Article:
- Observe children’s emotional state. Some children may not express their concerns verbally. Be sure to monitor their social media accounts. Changes in behavior, appetite, and sleep patterns can also indicate a child’s level of anxiety or discomfort. In most children, these symptoms will ease with reassurance and time. However, some children may be at risk for more intense reactions. Children who have had a past traumatic experience or personal loss, suffer from depression or other mental illness, or with special needs may be at greater risk for severe reactions than others. Seek the help of a mental health professional if you are at all concerned.
- Limit television viewing of these events. Limit television viewing and be aware if the television is on in common areas. Developmentally inappropriate information can cause anxiety or confusion, particularly in young children. Adults also need to be mindful of the content of conversations that they have with each other in front of children, even teenagers, and limit their exposure to vengeful, hateful, and angry comments that might be misunderstood.
- Maintain a normal routine. Keeping to a regular schedule can be reassuring and promote physical health. Ensure that children get plenty of sleep, regular meals, and exercise. Encourage them to keep up with their schoolwork and extracurricular activities but don’t push them if they seem overwhelmed.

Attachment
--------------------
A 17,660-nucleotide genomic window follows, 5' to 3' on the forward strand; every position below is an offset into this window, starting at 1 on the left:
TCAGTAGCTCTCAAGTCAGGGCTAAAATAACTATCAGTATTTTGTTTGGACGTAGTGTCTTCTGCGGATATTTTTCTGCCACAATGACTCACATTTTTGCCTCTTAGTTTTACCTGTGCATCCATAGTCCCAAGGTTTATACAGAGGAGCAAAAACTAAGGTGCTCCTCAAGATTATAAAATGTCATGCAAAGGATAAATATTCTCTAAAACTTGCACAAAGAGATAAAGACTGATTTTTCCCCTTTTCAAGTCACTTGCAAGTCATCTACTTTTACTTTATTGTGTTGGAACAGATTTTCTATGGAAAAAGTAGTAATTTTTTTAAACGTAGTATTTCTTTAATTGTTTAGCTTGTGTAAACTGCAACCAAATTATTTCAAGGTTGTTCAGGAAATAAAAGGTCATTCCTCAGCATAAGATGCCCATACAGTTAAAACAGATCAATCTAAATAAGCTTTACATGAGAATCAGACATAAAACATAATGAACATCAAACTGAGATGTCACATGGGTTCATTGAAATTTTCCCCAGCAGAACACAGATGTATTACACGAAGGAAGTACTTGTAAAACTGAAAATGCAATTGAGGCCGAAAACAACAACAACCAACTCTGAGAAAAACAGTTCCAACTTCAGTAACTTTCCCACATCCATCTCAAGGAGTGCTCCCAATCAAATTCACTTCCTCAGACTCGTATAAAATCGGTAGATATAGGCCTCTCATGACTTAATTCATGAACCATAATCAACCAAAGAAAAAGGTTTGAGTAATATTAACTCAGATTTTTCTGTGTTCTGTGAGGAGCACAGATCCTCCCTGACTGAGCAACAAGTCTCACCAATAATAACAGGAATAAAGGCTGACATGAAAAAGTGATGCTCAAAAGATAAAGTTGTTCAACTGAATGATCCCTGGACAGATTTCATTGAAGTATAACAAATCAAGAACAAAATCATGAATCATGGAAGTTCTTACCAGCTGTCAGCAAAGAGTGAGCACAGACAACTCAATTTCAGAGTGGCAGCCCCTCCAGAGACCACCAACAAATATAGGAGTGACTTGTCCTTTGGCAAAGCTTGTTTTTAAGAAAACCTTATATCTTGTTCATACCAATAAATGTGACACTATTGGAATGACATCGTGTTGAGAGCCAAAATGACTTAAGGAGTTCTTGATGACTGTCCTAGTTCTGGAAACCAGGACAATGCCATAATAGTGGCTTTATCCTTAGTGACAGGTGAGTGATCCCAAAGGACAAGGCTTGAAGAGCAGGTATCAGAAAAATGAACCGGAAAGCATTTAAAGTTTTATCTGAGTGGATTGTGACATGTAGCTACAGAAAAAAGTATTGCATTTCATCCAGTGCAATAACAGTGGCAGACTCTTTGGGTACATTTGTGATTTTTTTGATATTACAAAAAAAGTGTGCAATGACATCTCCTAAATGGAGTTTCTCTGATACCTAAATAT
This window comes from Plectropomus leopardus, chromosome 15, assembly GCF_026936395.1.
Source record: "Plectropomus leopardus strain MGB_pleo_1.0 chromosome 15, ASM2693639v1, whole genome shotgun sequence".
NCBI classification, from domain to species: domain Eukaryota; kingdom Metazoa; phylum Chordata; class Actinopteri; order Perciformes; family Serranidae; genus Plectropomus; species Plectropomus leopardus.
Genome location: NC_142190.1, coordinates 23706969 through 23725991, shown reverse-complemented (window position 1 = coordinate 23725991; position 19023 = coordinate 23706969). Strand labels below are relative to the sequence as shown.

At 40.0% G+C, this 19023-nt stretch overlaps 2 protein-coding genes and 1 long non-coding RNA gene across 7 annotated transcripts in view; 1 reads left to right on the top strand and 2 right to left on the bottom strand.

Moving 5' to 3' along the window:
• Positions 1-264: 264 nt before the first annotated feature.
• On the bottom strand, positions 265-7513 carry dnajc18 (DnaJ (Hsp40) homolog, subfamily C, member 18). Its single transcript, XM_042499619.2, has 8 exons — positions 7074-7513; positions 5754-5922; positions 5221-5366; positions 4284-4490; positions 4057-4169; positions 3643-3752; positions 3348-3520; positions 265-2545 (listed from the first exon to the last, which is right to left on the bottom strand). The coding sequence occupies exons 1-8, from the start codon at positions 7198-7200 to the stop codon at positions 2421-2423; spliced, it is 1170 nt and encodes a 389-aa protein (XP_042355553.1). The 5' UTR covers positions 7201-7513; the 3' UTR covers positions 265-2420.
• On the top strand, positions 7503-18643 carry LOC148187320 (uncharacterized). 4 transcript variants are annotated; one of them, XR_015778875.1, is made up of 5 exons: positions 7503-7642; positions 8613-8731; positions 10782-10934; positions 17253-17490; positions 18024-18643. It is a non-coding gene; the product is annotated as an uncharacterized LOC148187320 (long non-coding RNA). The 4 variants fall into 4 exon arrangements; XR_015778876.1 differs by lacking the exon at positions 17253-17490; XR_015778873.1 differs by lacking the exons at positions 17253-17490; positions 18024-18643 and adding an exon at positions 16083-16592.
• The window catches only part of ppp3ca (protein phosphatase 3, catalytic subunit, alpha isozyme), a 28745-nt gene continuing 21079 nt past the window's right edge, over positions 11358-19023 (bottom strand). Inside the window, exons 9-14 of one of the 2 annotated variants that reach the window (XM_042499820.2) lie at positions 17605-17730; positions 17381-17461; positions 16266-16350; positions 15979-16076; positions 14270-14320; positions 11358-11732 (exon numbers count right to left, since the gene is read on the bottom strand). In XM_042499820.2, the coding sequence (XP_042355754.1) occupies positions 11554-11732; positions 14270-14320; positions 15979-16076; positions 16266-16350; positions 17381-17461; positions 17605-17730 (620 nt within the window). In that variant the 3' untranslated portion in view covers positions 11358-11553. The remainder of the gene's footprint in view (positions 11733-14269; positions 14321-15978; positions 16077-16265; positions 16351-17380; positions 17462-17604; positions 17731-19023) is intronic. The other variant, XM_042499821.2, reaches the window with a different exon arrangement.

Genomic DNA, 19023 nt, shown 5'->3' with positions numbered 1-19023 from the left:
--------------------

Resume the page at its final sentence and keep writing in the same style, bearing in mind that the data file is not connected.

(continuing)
As always, our top priority is the safety and well-being of each of our students - your children. This is a responsibility we take very seriously. It’s important for you to know that help is always available through your schools. If you ever hear of a potential threat or are ever concerned about your child or feel they may need additional support, and you would like to speak with one of our school counselors, please contact us. For Cayuga Heights Elementary at 686-5004; Middle School at 686-5055; High School at 686-5069; or at my office at 686-5105.\r\n\r\n
In closing, we will look to learn what we can from this latest tragedy and use that information over the coming weeks to determine what improvements we can make in security and response procedures. It is important to note that we have a very close relationship with the Depew Police Department and they are very responsive whenever there is a need to support the safety and security of our schools. Please continue to keep the community of Uvalde, Texas and the students, parents, teachers and staff of the Robb Elementary School in your thoughts and prayers. Thank you.
Jeffrey R. Rabey Ph.D.\r\n
Superintendent of Schools\r\n